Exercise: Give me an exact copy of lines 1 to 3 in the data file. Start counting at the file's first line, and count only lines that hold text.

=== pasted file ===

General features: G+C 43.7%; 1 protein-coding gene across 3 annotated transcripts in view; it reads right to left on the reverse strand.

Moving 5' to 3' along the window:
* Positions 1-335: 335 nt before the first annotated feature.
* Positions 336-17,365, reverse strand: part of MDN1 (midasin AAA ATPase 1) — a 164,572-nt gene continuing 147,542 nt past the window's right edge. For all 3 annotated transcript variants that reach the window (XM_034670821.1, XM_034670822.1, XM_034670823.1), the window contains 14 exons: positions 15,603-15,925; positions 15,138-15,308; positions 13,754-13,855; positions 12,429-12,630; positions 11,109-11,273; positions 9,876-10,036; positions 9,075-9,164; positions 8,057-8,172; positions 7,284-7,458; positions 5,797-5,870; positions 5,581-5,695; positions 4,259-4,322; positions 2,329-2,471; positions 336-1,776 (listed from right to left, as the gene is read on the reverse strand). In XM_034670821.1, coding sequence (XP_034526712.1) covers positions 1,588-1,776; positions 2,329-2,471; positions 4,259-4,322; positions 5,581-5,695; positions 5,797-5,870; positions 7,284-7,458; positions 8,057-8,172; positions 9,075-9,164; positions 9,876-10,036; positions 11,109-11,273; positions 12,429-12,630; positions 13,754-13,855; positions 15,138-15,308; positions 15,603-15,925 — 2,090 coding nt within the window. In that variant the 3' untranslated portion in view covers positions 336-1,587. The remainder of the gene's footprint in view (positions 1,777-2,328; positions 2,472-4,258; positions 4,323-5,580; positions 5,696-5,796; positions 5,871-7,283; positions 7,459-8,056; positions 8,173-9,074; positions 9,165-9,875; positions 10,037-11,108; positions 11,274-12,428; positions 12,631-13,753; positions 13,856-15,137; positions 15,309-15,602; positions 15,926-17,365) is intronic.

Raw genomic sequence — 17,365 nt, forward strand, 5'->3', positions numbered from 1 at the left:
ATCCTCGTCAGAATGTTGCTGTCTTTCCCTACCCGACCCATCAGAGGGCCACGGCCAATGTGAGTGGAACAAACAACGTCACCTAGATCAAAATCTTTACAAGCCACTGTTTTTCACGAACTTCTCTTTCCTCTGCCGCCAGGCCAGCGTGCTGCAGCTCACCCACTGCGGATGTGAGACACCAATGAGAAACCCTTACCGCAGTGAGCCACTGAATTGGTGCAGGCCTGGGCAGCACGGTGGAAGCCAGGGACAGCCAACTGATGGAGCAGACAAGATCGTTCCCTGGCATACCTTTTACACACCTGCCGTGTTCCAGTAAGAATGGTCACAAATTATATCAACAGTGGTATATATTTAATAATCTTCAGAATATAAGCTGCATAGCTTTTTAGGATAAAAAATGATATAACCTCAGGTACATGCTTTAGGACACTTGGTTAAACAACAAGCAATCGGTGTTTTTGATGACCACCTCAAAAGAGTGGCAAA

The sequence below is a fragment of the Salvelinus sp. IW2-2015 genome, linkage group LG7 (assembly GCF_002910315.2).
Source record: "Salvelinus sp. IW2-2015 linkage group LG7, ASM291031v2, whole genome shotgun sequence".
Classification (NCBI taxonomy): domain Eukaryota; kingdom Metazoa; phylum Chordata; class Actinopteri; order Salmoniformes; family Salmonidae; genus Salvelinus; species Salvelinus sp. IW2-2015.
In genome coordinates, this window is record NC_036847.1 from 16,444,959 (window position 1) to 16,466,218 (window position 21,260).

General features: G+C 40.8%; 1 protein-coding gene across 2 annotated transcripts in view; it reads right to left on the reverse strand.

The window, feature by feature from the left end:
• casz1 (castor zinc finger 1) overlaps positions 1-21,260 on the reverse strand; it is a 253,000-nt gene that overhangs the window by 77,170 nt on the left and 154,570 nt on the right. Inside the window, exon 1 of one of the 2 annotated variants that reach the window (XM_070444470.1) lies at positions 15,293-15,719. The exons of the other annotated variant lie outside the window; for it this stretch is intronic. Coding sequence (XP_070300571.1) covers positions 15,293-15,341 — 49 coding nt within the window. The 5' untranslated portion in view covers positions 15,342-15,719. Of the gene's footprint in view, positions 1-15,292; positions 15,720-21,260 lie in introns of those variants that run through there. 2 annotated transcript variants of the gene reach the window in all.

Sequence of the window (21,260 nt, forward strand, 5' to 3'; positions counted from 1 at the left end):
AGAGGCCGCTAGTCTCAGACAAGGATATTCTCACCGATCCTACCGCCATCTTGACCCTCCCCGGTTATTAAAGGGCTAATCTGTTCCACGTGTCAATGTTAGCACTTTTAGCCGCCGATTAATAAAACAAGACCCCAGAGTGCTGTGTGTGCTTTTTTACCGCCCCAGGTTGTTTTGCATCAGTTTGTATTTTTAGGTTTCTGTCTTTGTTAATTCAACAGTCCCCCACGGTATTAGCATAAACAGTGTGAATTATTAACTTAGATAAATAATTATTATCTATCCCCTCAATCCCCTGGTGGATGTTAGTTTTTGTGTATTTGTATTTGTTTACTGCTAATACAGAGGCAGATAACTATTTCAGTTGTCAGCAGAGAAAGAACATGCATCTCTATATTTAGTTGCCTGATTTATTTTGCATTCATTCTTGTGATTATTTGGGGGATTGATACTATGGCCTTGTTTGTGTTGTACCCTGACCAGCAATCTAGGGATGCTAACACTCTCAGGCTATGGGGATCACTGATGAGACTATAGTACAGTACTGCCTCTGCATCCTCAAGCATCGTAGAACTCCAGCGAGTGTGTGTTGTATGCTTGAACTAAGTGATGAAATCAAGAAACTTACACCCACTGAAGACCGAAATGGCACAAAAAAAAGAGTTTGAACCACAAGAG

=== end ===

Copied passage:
General features: G+C 43.7%; 1 protein-coding gene across 3 annotated transcripts in view; it reads right to left on the reverse strand.

Moving 5' to 3' along the window:
* Positions 1-335: 335 nt before the first annotated feature.